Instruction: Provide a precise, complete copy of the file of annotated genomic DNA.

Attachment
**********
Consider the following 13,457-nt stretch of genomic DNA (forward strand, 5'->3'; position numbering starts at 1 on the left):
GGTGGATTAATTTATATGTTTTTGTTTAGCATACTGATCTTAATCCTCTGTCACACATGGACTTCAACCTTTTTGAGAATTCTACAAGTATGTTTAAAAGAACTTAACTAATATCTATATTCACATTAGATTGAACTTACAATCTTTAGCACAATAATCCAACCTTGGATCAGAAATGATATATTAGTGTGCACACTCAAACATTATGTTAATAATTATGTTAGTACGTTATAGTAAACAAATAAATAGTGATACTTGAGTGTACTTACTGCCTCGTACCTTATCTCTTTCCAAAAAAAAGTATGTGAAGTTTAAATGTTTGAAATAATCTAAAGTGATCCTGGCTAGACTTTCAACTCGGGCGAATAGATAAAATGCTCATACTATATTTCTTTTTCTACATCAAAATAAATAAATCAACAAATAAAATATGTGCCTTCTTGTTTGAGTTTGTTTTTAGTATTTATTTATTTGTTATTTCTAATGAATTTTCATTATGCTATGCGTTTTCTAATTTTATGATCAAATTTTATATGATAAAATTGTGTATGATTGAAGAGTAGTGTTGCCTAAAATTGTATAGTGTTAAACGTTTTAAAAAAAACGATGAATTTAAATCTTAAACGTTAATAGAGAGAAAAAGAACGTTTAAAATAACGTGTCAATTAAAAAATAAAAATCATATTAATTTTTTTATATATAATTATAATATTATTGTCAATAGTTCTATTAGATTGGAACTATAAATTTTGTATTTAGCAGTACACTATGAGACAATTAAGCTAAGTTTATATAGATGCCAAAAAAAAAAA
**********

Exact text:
Consider the following 13,457-nt stretch of genomic DNA (forward strand, 5'->3'; position numbering starts at 1 on the left):
GGTGGATTAATTTATATGTTTTTGTTTAGCATACTGATCTTAATCCTCTGTCACACATGGACTTCAACCTTTTTGAGAATTCTACAAGTATGTTTAAAAGAACTTAACTAATATCTATATTCACATTAGATTGAACTTACAATCTTTAGCACAATAATCCAACCTTGGATCAGAAATGATATATTAGTGTGCACACTCAAACATTATGTTAATAATTATGTTAGTACGTTATAGTAAACAAATAAATAGTGATACTTGAGTGTACTTACTGCCTCGTACCTTATCTCTTTCCAAAAAAAAGTATGTGAAGTTTAAATGTTTGAAATAATCTAAAGTGATCCTGGCTAGACTTTCAACTCGGGCGAATAGATAAAATGCTCATACTATATTTCTTTTTCTACATCAAAATAAATAAATCAACAAATAAAATATGTGCCTTCTTGTTTGAGTTTGTTTTTAGTATTTATTTATTTGTTATTTCTAATGAATTTTCATTATGCTATGCGTTTTCTAATTTTATGATCAAATTTTATATGATAAAATTGTGTATGATTGAAGAGTAGTGTTGCCTAAAATTGTATAGTGTTAAACGTTTTAAAAAAAACGATGAATTTAAATCTTAAACGTTAATAGAGAGAAAAAGAACGTTTAAAATAACGTGTCAATTAAAAAATAAAAATCATATTAATTTTTTTATATATAATTATAATATTATTGTCAATAGTTCTATTAGATTGGAACTATAAATTTTGTATTTAGCAGTACACTATGAGACAATTAAGCTAAGTTTATATAGATGCCAAAAAAAAAAA